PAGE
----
As summer gets hotter, officials from Sanjay Gandhi National Park (SGNP) are gearing up for the forest’s annual animal count.
But this year it will be different, because officials will be using the waterhole method to track animals instead of the traditional line transect method of the last two years.
The animal count will be carried out on May 25, a full moon night. In the water hole method, forest officials position themselves in ‘hides’ or machans to spot animals that come out to drink water. The exercise will target 23 natural water holes and 27 artificial ones. The park will position two people – one forest officer and one volunteer – at each water hole.
The monitoring, which begins at 6pm, will continue for 24 hours, ending on May 26.
SGNP officials said the exercise would be called ‘trend monitoring’ rather than a census as it is aimed at confirming the record of various species seen inside the park.
“We have used the line transect method in the past for animal census and the density of animals results we come up with are not entirely accurate. This won’t be a traditional census exercise but would be aimed at monitoring which species frequent specific water holes inside the park,” said Sunil Limaye, director and chief conservator of forest, SGNP.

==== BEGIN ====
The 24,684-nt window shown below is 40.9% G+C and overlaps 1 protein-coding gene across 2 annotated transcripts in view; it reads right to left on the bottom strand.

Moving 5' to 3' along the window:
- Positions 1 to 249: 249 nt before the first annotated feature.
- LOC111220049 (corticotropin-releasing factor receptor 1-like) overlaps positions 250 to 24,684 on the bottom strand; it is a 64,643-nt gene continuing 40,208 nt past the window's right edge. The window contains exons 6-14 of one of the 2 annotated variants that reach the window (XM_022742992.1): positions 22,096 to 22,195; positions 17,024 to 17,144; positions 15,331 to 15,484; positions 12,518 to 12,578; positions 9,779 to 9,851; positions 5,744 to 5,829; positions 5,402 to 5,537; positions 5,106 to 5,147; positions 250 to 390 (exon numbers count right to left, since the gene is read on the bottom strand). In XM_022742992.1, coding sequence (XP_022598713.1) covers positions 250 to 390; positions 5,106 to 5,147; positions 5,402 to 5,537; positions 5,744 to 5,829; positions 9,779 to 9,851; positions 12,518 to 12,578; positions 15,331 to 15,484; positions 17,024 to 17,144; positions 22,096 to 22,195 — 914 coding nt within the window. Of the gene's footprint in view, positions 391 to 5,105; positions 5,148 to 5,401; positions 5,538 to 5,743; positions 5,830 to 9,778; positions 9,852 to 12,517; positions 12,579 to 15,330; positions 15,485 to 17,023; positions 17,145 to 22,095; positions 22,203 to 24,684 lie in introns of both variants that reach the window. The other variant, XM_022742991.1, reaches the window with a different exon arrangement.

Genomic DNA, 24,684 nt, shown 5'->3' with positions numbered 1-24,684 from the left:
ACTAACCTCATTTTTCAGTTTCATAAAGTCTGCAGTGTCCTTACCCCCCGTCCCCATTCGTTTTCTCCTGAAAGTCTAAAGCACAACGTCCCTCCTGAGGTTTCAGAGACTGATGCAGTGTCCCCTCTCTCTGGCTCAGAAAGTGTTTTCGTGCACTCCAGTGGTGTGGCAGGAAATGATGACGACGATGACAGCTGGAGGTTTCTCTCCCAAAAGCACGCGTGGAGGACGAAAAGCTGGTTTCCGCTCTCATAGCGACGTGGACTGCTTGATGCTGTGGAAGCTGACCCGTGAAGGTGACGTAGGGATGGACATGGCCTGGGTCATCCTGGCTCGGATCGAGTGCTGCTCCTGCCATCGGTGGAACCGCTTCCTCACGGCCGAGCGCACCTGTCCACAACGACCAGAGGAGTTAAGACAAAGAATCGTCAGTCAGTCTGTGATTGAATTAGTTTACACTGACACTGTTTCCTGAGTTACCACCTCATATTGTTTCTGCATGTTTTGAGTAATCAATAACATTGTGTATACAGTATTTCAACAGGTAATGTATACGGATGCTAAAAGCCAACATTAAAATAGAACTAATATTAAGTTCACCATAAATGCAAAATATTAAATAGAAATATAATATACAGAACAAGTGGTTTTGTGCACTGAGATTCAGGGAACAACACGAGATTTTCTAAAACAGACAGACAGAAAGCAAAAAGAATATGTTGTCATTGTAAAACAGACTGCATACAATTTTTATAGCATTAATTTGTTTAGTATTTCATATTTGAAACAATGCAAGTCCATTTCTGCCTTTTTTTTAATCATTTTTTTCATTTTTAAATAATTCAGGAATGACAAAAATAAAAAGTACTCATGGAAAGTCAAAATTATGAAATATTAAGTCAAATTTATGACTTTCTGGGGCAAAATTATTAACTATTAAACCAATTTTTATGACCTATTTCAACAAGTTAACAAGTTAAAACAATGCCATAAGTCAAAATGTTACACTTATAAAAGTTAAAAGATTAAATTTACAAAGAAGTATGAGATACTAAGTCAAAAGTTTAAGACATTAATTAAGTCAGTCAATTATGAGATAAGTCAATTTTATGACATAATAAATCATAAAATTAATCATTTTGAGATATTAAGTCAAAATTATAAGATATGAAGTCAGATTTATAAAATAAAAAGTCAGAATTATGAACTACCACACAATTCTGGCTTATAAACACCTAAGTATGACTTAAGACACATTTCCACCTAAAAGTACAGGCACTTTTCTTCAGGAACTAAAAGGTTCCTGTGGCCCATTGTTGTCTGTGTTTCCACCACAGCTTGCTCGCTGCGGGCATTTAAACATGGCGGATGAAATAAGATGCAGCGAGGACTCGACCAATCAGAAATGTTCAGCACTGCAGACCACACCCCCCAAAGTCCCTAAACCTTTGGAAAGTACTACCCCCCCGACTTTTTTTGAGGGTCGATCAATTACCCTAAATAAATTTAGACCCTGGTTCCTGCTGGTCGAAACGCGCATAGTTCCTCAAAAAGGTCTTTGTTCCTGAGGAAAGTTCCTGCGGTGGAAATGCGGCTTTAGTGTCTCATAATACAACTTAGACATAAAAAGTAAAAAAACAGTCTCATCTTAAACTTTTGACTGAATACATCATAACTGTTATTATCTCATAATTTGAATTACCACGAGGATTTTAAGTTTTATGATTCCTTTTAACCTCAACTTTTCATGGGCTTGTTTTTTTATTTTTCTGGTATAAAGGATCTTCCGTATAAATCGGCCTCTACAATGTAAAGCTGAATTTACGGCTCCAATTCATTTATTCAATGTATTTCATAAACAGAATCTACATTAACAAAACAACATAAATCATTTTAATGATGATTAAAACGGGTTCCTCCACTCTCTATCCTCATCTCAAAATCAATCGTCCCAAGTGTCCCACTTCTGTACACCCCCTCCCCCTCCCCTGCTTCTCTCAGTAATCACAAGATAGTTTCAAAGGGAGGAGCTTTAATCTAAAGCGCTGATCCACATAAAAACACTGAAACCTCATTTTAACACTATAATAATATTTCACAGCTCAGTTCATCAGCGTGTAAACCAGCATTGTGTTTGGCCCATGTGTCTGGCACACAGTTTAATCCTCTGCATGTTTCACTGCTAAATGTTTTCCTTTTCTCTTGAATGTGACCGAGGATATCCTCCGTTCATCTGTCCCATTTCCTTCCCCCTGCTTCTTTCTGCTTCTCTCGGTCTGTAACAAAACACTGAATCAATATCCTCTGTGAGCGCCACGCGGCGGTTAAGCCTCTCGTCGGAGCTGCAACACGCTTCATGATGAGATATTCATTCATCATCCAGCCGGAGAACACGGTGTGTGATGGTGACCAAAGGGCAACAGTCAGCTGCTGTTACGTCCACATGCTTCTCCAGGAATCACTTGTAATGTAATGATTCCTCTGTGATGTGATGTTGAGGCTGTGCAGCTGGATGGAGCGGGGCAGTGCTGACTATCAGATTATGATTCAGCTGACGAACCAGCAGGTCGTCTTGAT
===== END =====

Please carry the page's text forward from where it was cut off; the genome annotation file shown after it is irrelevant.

Limaye added, “This exercise gives us a good opportunity to spot species such as the mongoose, civet cat and jungle cat, whose population is low.”
Wildlife experts said that although the water hole method is an old one, it is effective for the SGNP, as it is not as vast as other national parks and sanctuaries.
“The line transect method can be best utilised at places where the density of animals is high. At SGNP, the area available is not huge and resources are also limited, so water hole monitoring is effective,” said Vidya Athreya, wildlife ecologist, centre for wildlife studies.